T.J.: One of my new favorites I designed is our New Day! It has a sunrise in the back with the waves and a couple birds. It’s a reminder that every day is a new day filled with new possibilities and strengths. I love the beach and the ocean, and this charm translates that.
Everything we do is sterling silver, and we want people to be able to add on and create their story with something that’s going to last forever. Our jewelry is timeless.
R.K.: What did you have to learn the hard way in launching your business? Any particular challenges along the way? Or something that surprised you?
T.J.: In the beginning, I would get really upset if I’d meet someone trying to imitate what we’re doing. If I could go back, I’d be like, “Tiff, focus on your own lane. Do you.” All that other stuff is just noise. Be the best version of you, as that translates in your business. That’s really helped me evolve in a big way.
Along the way, I’ve met so many amazing people. We do this really cool thing called a “Stack Bash,” a really fun summer kickoff introducing the opening of our boutique for summer. Last year, we had a huge turnout of over 100 people waiting in line. This year, I got some local friends of mine to bring in their stuff and it was a huge event; we had more than 200 people waiting to get into the TJ boutique! There was a line at 5 a.m., when we didn’t even open until 10 a.m.
R.K.: I love that you started your brand locally on Cape Cod out of an old barn. Do you think there’s been a benefit to starting your business in the New England area that you don’t think you’d get elsewhere?
T.J.: For sure! There are so many stores that I still work with to this day that gave me a shot when I first started. They’d be like, “You’re local, I want to try this.” That gave me confidence.
I love New England! Everything from the seasons to the oceans to the mountains inspires me—from the charms to the colors I’m picking for the store. I am so grateful we get to experience all of that. I can also do charms that coincide with the seasons like a fall scene, ocean, leaf or pine tree. People from here get that, and people that don’t live here want those charms because it reminds them of vacations and memories.
R.K.: What other local brands are you a fan of—on the Cape or New England in general?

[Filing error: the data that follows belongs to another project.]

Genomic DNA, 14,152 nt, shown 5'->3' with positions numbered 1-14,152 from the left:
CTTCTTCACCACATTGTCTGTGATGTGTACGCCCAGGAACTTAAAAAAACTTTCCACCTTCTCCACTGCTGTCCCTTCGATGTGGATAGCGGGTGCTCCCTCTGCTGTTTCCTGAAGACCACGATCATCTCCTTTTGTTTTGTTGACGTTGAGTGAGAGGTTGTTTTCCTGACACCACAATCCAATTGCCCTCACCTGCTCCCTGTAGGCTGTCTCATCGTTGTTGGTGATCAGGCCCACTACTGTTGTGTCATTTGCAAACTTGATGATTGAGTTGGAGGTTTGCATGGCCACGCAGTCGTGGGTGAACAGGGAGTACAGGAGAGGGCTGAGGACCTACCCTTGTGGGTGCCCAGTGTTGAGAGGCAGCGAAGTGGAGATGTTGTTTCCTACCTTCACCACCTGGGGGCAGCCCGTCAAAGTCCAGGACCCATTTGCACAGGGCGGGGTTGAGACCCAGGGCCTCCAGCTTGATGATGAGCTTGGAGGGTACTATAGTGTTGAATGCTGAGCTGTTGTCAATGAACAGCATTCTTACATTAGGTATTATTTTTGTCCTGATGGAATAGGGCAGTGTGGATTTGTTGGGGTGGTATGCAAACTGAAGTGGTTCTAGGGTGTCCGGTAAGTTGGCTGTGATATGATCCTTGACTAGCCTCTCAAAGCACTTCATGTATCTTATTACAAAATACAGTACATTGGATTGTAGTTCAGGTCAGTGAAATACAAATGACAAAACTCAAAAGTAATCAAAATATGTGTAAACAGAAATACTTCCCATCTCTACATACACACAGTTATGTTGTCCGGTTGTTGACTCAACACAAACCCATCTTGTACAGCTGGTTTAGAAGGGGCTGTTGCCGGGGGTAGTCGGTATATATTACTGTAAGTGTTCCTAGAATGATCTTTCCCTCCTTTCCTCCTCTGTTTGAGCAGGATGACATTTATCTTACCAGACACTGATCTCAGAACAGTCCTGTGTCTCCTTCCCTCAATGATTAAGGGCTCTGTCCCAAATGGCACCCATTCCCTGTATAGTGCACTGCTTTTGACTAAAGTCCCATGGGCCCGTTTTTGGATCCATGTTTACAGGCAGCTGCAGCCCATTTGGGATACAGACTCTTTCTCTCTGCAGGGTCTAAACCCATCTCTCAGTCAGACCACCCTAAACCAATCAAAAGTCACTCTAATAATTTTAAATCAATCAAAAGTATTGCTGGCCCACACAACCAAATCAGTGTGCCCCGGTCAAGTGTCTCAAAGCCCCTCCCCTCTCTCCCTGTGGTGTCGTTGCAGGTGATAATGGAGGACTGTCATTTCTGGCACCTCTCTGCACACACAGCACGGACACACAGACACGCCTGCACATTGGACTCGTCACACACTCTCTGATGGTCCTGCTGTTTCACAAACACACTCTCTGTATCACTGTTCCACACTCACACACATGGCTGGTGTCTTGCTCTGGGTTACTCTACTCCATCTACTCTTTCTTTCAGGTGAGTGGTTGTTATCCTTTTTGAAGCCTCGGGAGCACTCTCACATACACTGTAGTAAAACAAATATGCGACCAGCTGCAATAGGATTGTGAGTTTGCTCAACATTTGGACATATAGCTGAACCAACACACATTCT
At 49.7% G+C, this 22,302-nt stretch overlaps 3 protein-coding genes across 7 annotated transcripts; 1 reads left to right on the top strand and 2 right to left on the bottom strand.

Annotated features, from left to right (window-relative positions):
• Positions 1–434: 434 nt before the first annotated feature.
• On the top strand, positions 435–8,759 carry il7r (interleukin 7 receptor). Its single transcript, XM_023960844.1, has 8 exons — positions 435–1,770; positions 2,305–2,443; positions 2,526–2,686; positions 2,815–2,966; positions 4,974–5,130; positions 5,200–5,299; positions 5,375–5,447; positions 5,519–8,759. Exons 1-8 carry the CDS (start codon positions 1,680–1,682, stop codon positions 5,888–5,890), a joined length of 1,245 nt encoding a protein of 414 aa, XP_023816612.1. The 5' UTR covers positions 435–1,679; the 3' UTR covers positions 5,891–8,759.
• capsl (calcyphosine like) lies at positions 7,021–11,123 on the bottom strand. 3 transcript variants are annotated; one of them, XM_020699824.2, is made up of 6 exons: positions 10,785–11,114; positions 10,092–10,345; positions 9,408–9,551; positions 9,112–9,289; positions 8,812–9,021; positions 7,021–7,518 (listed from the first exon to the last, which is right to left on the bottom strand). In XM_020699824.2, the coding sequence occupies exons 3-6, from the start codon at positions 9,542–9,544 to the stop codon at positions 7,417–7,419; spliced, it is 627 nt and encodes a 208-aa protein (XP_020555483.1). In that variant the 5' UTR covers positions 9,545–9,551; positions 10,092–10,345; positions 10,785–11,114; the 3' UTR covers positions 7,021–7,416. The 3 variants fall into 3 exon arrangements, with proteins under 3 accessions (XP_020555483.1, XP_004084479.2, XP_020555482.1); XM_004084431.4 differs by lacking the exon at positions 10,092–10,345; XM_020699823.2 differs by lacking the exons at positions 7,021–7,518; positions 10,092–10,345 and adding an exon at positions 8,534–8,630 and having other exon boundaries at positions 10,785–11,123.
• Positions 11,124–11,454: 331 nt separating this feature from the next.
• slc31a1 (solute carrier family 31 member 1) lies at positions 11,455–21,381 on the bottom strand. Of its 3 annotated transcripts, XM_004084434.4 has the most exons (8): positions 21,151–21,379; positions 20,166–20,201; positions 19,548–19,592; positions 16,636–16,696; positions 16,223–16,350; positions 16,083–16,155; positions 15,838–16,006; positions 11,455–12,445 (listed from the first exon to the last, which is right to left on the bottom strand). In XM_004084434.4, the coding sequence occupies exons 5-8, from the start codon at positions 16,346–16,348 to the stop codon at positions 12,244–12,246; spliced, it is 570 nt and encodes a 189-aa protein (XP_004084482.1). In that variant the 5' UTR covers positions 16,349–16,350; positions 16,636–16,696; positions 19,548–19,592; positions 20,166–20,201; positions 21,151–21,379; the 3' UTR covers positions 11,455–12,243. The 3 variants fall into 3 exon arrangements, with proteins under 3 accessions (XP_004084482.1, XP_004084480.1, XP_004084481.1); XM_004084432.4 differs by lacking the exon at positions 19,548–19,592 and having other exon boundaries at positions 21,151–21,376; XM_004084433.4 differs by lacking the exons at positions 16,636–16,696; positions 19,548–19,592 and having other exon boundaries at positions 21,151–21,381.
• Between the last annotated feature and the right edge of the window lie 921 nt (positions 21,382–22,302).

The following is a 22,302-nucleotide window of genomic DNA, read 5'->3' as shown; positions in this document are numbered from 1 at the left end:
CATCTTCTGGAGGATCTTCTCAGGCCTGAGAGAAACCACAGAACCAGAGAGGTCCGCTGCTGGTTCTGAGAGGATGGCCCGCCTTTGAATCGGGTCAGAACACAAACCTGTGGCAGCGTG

T.J.: I met a really cool girl who started Cape Cod Nail—a vegan, cruelty free polish line—who’s opening her own pop-up on the Cape. Another sweet brand is a friend of mine who started TRUST boutique out of Martha’s Vineyard. I also love Cape Shark and Little Words Project, which gives back to girls. Some of us got started around the same time, and it’s been really cool watching my friends grow!
R.K.: Who has been the greatest influence or role model in starting your business?
T.J.: I’ve met so many awesome people! My husband is one of my biggest inspirations, and believed in me like crazy from the beginning. And definitely my dad, who passed away a few years ago. He was my biggest fan for sure! I feel so grateful to have that kind of support in my corner. It’s important to surround yourself with people who lift you up and believe in you, whether in work or your personal life.
R.K.: Where do you hope to see your brand in the next two years?
T.J.: I want to keep getting more out there, spreading our vibes across the country! We’re in some stores on the West Coast, but it would be nice to gain some more brand recognition there. I’ll continue to share what I love to do: designing, creating and writing the meanings of the charms!
R.K.: What advice would you give someone looking to start their own business from scratch?
T.J.: You have to love it; your heart needs to be in it for the right reasons or it’s not going to work!
R.K.: At WELL, we believe wellness comes in all forms. What does wellness look like for you?
T.J.: Wellness is having a positive outlook, and always focusing on yourself: your wellbeing and your mind. All of that coincides with your work. Do things personally for yourself: relax from work, turn the phone off, go to a yoga class or the beach. Doing things for your mind and soul translates into being a better version of you. To do all the good, you gotta take care of you first.